A small percentage of pirate websites continued to use torrent technologies, but their numbers decreased every year. However, 2018 became the year this technology began to fade away. Currently, 80% of pirated films are watched online, while for TV series this figure reaches almost 90%. For now, torrents continue to be used to share pirated copies of software and video games.
Much of the pirate underground has adopted advanced technologies of content distribution—pirate CDNs (Content Distribution Networks). CDNs store hundreds of thousands of files containing films and TV series, and offer a technical service that allows to automatically place this content on pirate websites. Some of these technical CDN providers also offer web modules that autofill sites with film posters and descriptions, and in some cases even supply unique reviews.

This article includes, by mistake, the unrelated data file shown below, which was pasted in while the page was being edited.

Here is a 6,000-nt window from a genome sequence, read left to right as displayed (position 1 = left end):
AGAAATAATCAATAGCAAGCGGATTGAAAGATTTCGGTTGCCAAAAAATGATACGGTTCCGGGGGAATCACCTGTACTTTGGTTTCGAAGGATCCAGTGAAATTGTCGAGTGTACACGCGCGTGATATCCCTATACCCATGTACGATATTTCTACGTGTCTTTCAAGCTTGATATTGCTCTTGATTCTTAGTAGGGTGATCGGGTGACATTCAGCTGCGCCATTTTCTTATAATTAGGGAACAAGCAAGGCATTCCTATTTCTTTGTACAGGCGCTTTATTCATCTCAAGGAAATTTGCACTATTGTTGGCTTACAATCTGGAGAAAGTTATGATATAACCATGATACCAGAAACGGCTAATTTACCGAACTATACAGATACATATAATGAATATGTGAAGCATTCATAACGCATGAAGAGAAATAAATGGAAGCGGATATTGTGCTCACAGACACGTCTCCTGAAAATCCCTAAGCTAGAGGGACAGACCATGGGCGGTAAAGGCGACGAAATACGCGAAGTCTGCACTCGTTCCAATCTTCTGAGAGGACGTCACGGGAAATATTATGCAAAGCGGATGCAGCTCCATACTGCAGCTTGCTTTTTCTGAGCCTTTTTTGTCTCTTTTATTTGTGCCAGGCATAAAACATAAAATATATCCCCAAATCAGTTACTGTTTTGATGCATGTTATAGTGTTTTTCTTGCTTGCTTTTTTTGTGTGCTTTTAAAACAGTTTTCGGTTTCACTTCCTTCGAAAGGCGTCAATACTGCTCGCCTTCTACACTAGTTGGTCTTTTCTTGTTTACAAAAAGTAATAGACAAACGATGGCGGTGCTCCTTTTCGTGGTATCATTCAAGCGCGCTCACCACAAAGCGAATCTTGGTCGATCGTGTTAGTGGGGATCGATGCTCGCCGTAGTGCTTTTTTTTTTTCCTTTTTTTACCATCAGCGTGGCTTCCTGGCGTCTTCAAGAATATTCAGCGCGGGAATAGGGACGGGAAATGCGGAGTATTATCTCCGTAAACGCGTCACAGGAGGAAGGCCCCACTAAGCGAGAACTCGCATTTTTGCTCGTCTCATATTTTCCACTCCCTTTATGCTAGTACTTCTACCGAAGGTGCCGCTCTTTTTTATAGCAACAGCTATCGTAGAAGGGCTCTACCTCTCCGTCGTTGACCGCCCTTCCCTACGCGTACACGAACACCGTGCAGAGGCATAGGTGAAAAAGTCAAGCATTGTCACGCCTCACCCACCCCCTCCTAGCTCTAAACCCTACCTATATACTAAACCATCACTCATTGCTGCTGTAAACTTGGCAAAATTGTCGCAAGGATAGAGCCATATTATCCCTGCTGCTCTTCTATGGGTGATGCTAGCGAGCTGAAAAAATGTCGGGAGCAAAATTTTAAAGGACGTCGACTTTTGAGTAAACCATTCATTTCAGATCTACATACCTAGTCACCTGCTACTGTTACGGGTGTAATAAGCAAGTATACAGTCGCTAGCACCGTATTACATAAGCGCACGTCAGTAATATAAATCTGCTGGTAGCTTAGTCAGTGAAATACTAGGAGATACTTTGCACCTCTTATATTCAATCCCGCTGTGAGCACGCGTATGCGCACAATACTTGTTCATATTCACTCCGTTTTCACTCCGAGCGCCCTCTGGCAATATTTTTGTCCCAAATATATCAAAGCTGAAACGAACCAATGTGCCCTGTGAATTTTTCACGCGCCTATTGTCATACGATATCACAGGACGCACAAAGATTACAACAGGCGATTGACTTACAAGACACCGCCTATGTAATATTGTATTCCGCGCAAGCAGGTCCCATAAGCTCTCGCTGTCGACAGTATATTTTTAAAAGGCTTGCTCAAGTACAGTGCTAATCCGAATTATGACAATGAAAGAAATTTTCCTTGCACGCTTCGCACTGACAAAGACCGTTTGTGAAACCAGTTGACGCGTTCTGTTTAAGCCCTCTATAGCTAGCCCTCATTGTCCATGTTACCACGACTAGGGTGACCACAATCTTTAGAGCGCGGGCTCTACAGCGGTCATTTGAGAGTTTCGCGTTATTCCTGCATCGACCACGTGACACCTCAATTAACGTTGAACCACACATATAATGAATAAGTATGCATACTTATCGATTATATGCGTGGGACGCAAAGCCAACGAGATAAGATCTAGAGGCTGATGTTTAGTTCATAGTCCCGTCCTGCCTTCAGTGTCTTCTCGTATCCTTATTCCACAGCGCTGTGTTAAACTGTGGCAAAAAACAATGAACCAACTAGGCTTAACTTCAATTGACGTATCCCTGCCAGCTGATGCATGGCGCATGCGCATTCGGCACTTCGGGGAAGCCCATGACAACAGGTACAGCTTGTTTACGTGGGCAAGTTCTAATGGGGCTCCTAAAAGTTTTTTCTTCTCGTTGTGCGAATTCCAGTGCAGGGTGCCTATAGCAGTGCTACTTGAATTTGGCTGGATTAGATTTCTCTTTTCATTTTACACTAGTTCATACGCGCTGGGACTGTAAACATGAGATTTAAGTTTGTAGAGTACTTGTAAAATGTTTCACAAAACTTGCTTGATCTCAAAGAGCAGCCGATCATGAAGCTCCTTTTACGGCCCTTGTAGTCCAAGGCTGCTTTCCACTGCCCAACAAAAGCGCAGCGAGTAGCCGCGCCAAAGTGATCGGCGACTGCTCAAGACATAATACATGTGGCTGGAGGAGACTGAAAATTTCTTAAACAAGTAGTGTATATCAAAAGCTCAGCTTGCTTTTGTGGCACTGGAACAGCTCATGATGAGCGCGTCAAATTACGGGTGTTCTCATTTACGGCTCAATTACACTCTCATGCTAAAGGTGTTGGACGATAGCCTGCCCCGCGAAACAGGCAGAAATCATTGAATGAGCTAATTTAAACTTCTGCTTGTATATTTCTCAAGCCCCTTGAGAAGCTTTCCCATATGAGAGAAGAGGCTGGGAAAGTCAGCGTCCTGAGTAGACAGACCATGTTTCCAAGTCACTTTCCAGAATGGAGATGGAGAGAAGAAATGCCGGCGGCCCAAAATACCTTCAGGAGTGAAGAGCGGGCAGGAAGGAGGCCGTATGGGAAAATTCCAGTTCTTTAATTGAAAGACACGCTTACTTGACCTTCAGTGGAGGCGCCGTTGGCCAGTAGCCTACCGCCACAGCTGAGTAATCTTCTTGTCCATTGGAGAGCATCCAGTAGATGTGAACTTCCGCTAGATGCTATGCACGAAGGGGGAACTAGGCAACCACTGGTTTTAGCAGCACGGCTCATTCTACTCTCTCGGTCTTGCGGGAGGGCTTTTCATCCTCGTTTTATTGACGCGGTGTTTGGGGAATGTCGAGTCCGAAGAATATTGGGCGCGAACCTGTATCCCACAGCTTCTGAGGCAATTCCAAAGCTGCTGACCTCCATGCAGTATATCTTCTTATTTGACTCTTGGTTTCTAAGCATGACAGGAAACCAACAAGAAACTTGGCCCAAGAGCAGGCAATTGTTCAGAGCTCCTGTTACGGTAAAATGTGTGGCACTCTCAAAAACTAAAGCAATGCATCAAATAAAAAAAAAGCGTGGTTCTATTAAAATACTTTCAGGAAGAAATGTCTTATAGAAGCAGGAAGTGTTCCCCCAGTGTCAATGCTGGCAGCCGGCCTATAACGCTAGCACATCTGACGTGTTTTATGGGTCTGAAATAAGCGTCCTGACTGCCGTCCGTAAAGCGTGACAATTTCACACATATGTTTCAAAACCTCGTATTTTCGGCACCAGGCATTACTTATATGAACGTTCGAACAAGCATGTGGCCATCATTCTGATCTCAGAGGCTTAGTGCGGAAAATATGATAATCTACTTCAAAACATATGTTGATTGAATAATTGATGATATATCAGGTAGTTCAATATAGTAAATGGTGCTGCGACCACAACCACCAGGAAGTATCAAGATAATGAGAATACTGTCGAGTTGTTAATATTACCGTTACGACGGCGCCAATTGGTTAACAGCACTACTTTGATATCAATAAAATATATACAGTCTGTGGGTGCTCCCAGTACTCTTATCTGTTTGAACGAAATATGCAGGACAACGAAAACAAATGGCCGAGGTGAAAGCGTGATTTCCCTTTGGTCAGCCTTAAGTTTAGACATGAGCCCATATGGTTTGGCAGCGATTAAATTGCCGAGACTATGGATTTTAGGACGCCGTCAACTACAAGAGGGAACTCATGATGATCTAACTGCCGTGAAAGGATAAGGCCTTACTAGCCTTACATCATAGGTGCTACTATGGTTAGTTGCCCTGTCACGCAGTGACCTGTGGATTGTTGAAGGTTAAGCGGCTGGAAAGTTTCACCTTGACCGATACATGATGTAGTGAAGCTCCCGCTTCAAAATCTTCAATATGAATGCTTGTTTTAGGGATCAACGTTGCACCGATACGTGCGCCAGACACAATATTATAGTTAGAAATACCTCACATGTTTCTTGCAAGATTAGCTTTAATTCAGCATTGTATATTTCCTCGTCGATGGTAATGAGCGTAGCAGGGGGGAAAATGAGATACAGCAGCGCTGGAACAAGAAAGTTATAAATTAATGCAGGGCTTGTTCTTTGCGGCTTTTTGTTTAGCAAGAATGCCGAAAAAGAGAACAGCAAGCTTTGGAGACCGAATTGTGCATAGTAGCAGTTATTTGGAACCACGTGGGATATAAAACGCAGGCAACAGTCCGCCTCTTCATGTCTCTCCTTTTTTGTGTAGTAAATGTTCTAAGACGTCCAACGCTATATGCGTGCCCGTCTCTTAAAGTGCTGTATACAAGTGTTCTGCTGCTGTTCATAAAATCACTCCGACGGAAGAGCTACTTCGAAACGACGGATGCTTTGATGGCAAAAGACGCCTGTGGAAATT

This technological breakthrough has given pirates dozens of times more opportunities for business and, consequently, as many more opportunities to make money. Nobody considers their domain or platform to be invaluable anymore, and the possibility of them being blocked is no real threat. Pirates register dozens of domain names, content on these websites is filled automatically, and if the website is blocked, its search ratings are "transferred" to a new website. This allows pirates to retain top positions in search engine results even if the original resource is blocked, which is not prohibited by the law.